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Finding the Hero's Journey in Your Life

What makes you more excited to do something than when someone makes the task sound so grand, so exciting, such an adventure you can’t put it down? For writers like me, there are very few things that get us more excited than that. That’s why A Hero’s Journey by Jeff Sandefer and Rev. Robert Sirico was a perfect match. This book will help you have the right mindset, the right attitude, and the spirit of adventure about your writing ventures.

The book is broken up into parts. Parts writers like me know well. The parts of a hero’s journey: a class writing troupe used in pretty much every good book written in the last century or so – wither the writer knew it or not. Most any story can fit into these parts: call to adventure, departing, difficulties, learning to rely on oneself, transformation, and returning to society. This book names each of these differently in a way that fits the story of what most of us upstart writers will have on our writing adventures. They call these steps: the first step, who am I and what do I want to be, setting guardrails, companions on the journey, stones in the road, the giant of despair, rest, fighting the dragon, and coming home. All of which fit nicely into one or more of the steps that it’s near on the journey.

And it illustrates the importance of each part not just by explaining their thoughts, but they do us one better than that. They illustrate these points by telling stories. What want to be full-time author can’t relate to that? And rereading this book brings new incite every time because of it’s storytelling method. I really enjoyed the collections they picked. They used everything from fables, famous speeches, fairytales, Bible quotes, snippets from great books, and more.

I found each one helpful on my journey as I build my writing buisness. It helps me keep the right mindset.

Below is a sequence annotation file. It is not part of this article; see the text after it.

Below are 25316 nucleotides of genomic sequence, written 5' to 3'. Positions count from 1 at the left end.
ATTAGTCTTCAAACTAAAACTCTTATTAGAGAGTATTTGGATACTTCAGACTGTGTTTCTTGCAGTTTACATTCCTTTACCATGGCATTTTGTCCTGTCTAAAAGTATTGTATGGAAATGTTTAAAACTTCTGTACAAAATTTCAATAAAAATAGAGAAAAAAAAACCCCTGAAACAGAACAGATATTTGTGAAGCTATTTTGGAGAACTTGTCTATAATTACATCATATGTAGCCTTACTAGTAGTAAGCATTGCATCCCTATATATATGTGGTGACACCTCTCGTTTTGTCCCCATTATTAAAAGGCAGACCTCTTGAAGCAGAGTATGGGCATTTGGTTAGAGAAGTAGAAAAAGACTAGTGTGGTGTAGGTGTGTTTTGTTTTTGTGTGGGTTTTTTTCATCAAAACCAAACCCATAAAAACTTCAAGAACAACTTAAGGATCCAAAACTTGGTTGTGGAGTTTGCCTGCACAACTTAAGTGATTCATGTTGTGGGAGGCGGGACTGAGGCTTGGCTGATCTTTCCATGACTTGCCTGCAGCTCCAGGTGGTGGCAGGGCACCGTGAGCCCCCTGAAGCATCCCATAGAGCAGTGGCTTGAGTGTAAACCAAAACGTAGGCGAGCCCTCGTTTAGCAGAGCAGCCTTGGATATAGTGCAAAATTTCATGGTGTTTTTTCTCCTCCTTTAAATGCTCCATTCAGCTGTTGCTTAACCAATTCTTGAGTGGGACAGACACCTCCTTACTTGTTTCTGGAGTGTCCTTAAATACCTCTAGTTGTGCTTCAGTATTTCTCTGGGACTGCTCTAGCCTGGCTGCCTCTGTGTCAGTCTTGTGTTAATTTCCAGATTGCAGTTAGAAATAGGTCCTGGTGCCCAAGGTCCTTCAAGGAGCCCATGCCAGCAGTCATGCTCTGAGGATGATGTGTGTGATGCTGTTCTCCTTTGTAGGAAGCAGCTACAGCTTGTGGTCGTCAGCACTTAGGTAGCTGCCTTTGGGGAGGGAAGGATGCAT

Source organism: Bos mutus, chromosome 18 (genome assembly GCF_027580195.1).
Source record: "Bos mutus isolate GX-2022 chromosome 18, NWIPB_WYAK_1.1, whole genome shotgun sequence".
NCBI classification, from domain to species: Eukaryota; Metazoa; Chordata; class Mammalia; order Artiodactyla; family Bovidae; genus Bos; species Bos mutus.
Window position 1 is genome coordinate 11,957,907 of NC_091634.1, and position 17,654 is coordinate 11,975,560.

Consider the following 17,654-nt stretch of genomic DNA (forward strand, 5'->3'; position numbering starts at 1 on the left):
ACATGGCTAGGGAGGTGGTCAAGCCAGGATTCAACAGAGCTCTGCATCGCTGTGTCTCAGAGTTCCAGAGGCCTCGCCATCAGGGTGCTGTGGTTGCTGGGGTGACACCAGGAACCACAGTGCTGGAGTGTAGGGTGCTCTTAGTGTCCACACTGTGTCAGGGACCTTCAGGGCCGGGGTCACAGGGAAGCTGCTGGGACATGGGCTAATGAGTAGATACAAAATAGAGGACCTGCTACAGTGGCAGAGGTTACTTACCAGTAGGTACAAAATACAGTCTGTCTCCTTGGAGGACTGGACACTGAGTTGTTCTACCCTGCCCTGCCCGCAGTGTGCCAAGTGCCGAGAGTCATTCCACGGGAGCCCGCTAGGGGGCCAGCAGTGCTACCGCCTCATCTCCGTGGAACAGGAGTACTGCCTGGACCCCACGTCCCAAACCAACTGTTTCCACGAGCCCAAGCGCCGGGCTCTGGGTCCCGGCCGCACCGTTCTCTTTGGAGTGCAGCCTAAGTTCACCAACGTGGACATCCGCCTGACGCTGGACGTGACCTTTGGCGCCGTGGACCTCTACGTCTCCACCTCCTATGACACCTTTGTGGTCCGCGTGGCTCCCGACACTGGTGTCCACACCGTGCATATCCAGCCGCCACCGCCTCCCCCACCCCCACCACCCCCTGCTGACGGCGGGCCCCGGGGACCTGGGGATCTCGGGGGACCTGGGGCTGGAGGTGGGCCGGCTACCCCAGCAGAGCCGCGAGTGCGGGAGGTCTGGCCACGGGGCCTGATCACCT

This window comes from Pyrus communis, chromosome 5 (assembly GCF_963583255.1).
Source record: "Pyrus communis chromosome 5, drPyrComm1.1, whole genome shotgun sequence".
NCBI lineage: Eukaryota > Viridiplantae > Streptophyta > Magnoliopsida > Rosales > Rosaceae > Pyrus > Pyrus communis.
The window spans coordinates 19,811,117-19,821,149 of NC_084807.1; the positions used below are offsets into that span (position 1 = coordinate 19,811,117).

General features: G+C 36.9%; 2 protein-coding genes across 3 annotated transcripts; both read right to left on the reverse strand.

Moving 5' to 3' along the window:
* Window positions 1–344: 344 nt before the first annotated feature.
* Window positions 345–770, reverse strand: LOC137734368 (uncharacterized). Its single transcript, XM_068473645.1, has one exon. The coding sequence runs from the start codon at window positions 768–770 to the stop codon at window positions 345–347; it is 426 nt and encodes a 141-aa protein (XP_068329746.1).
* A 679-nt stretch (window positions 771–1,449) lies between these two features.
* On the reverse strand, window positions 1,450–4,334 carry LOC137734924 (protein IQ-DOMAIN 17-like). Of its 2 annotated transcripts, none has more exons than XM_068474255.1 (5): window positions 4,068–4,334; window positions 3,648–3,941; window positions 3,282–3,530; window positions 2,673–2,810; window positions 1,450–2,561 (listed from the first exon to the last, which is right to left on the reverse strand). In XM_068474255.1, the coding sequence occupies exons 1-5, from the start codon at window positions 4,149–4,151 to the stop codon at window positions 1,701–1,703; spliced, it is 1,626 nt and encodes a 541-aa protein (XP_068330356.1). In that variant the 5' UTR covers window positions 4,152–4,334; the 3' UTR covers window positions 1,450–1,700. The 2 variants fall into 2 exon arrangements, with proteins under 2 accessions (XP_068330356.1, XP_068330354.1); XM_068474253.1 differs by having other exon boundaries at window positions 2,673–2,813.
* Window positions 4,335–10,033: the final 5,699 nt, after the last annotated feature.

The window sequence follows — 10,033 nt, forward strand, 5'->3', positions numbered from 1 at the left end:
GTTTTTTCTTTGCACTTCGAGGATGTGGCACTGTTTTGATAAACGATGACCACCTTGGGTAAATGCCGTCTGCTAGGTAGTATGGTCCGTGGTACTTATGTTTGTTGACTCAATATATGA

The section I enjoyed most was stones in the road. My guess is that’s because that’s where I am on my adventure. I know who and why I’m doing what I’m doing. I have a team built and as always still working on it, and I’ve set my guardrails. So currently, my journey is working on getting around the rocks in the road and removing them as I go. There’s a lot at the start of your journey to face, and I suspect a dragon may rear his ugly head soon.

Those two sections were my favorite likely for those reasons, but all the sections were great. I loved their used of stories to help us learn. The ones I liked best were the fairytales and book snippets. I liked the parts from The Pilgrims Progress (A great book to read about hero’s journeys by the way) and other books, and the fairytales and fables. Though that is surely because that’s my writing nitch are fables, fairytales, and myths.

To give an example of how much this book can affect you, let me tell you about my experience with the most striking story. It was The Stone in the Road by Sarah Arnold. In the story, a rich man has looked after the local village his whole life. He loved them dearly, but the people were slightly resentful of the man’s riches when they were not also rich. But he couldn’t help them become rich because they did not love to work. He couldn’t help them learn to make their own wealth. Out of worry for them, he decided to set up a small trial. He put a large rock in the main road and laid in wait to see what would happen. Several people passed the stone, complaining it was there and went around which disappointed the rich man. At night fall, a young miller boy came by and saw the rock. The boy thought to himself that it was almost dark and someone behind him may not see the rock and hurt themselves. So with much effort, the young man removed the rock from the road to find a treasure underneath. On top of it was a note saying, “This treasure belongs to the one who moves this stone!” Both boys went home with happiness in their hearts. The rich man knew that that treasure would go to help the boy because he found one willing to work hard and use the tools wisely. (Sandefer and Sirico 72-73)

This story struck me for a few reasons. One, I just loved the aspect of the two main characters of the rich man and the miller boy. But it also helped me have better perspective on my own rocks in the road. I shouldn’t just try to work around them, but with them in order to grow. I’ve already tried to do that, and I’ve found my working toward removing not just getting around the obstacle has already helped me press forward.

And that’s exactly what this book is designed to do. Use stories to help us learn about our own journey. I highly recommend it for any authorprenuer! It has helped me and helps my learning style perfectly. It’s a book I plan to reread every year to help get my mind on the proper track for that year’s successes and struggles.


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